"Labyrinth of Loci" is an atmospheric adventure in which we tread our way through a series of rooms to the end of the labyrinth, each room representing a discrete game which may or may not ask that we have a necessary characteristic (three are chosen at the beginning, in a sort of character-creation phase) or object from a previous room. The rooms are presented in random order, and we always have a choice between two rooms to visit; in this way, not every room is visited in the course of one playthrough, and not every room contains a mini-adventure that can be won at the time it appears.
I say it's atmospheric, and this is due both to its visual presentation and its background music. I will confess that I did get tired of the music fairly quickly, though. The visual presentation, meanwhile ... we have all these black-and-white images of doors, which we click to enter the rooms beyond, and they do give the game an overall sense of mystery. The text font is pretty and unique, highly complementary to the story being told, though not always so easy to read.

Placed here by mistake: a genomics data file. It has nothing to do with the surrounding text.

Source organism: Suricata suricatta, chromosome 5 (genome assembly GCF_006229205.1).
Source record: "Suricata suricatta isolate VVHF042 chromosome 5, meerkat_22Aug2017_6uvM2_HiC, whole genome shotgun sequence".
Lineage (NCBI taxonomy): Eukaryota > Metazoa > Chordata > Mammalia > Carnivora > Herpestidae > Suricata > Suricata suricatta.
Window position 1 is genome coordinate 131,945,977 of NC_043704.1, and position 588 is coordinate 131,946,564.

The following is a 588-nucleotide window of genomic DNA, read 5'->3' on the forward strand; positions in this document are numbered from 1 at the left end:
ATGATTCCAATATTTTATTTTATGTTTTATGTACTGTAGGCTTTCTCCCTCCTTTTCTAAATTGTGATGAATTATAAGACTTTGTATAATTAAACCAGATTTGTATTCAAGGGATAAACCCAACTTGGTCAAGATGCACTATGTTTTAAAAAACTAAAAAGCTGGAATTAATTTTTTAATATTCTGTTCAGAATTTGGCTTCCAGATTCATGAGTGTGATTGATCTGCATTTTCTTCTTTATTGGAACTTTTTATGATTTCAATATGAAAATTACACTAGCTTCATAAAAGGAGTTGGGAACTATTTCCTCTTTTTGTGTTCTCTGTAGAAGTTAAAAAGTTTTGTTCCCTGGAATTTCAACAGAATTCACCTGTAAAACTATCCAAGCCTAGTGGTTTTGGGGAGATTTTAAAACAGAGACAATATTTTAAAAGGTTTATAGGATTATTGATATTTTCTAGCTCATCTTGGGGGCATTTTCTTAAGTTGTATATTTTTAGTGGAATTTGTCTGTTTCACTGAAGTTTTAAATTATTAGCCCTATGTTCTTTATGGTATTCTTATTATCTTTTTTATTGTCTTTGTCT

Aside from what we learn in the character creation phase, our hero is pretty much an Ageless, Faceless, Gender-Neutral, Culturally Ambiguous Adventure Person. I don't know that it matters, in any case: the scenarios we encounter are often so disparate that a more defined player character probably wouldn't make a lick of difference. (And let's face it: when we talk about "attitude" and "personality", we usually mean that that narrative voice is playing the story for comedy; and this is not a comedic work.)
Some things are constant, though. Certain names and references appear in more than one place. While the individual adventures might be relatively discrete, the world is still pretty coherent.
I would have liked to have a savegame feature. The random-room format makes the game a bit unpredictable, so if you want to explore a certain mystery--say, perhaps you failed one room on your last playthrough, or perhaps you're curious about another--you have to play over from the beginning, and hope that chance puts the thing you want/need in your way. And really, it feels to me as though the strongest draw factor here is the plumbing of mysteries. I want to see how everything works.
If this were breakfast, it might be an assortment of crusty bread and cheese, and apple juice. That seems to be about the right flavour. A true gourmet knows that certain cheeses go better with certain breads, but by the time you've figured out the winning combinations, you might be too full to eat it. Maybe it's better to just enjoy the experience of a random combination, sub-optimal or not: it's still pretty tasty.